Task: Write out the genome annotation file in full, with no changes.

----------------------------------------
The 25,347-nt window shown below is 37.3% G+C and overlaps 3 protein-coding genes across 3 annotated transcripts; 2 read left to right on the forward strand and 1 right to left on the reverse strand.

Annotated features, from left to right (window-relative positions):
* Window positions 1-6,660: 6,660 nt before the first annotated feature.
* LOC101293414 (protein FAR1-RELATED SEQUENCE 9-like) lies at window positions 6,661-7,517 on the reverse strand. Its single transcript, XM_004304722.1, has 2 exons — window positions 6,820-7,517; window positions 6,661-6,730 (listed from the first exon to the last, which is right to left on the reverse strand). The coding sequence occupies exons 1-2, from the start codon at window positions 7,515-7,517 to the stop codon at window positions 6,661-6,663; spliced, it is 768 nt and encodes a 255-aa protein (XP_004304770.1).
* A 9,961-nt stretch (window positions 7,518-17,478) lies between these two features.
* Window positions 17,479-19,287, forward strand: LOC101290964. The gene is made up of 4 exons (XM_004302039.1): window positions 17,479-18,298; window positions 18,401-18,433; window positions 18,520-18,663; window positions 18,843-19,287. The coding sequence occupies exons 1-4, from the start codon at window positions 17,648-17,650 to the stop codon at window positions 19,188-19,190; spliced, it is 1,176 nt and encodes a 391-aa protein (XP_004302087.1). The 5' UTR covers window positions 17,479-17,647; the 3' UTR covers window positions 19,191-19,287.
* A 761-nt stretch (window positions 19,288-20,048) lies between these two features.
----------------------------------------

The 25,347-nt window shown below is 37.3% G+C and overlaps 3 protein-coding genes across 3 annotated transcripts; 2 read left to right on the forward strand and 1 right to left on the reverse strand.

Annotated features, from left to right (window-relative positions):
* Window positions 1-6,660: 6,660 nt before the first annotated feature.
* LOC101293414 (protein FAR1-RELATED SEQUENCE 9-like) lies at window positions 6,661-7,517 on the reverse strand. Its single transcript, XM_004304722.1, has 2 exons — window positions 6,820-7,517; window positions 6,661-6,730 (listed from the first exon to the last, which is right to left on the reverse strand). The coding sequence occupies exons 1-2, from the start codon at window positions 7,515-7,517 to the stop codon at window positions 6,661-6,663; spliced, it is 768 nt and encodes a 255-aa protein (XP_004304770.1).
* A 9,961-nt stretch (window positions 7,518-17,478) lies between these two features.
* Window positions 17,479-19,287, forward strand: LOC101290964. The gene is made up of 4 exons (XM_004302039.1): window positions 17,479-18,298; window positions 18,401-18,433; window positions 18,520-18,663; window positions 18,843-19,287. The coding sequence occupies exons 1-4, from the start codon at window positions 17,648-17,650 to the stop codon at window positions 19,188-19,190; spliced, it is 1,176 nt and encodes a 391-aa protein (XP_004302087.1). The 5' UTR covers window positions 17,479-17,647; the 3' UTR covers window positions 19,191-19,287.
* A 761-nt stretch (window positions 19,288-20,048) lies between these two features.